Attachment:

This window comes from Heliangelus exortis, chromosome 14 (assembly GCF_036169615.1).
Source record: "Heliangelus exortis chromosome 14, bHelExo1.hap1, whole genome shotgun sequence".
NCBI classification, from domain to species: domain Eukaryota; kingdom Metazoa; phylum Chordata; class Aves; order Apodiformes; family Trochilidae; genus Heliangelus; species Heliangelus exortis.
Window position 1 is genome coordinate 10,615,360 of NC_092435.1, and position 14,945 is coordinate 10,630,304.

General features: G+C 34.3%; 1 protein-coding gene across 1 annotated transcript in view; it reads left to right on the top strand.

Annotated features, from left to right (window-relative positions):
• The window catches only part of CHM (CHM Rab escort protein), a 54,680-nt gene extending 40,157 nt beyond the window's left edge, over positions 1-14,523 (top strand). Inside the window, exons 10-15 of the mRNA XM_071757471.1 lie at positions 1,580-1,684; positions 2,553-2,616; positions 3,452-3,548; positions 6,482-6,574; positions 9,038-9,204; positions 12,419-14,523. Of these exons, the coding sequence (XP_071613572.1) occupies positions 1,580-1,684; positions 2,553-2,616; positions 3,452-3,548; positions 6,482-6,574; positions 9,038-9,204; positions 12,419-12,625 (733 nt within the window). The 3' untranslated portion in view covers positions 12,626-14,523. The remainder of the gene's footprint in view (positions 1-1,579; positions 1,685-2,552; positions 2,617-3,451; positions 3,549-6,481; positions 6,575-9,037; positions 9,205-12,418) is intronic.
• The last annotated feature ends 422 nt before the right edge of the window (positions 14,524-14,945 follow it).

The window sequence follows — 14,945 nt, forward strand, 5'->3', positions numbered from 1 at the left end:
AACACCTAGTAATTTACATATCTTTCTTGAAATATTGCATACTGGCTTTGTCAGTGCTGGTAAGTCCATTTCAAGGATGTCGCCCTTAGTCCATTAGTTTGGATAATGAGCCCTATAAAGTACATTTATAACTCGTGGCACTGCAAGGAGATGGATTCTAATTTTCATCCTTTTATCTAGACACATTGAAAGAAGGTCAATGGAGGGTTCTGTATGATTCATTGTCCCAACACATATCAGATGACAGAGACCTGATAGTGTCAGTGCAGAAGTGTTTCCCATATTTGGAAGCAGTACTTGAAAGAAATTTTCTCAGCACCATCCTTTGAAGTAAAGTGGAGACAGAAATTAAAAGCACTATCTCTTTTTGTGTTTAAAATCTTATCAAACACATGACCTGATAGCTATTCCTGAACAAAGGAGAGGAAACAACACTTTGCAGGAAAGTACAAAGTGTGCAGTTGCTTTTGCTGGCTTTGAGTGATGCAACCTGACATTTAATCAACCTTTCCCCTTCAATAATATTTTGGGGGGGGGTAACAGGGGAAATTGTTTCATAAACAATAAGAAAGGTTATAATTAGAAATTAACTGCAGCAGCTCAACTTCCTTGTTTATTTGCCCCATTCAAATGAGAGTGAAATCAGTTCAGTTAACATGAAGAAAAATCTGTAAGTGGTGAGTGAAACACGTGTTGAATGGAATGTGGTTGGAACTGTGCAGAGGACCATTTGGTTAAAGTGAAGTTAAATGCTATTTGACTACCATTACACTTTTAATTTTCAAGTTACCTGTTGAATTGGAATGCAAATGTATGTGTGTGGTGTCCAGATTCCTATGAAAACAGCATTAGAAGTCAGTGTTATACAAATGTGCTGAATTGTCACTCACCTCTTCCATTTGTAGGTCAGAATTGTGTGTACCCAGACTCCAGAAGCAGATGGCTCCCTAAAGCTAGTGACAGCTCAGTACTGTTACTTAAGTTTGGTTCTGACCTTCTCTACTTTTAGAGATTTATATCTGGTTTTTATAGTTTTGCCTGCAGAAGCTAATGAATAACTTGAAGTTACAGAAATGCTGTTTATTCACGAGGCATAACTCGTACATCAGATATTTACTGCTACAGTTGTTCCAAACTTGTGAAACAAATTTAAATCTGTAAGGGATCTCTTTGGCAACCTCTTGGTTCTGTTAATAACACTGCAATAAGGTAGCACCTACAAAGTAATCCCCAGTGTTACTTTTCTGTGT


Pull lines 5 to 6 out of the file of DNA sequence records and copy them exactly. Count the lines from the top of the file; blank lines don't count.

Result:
General features: G+C 34.3%; 1 protein-coding gene across 1 annotated transcript in view; it reads left to right on the top strand.

Annotated features, from left to right (window-relative positions):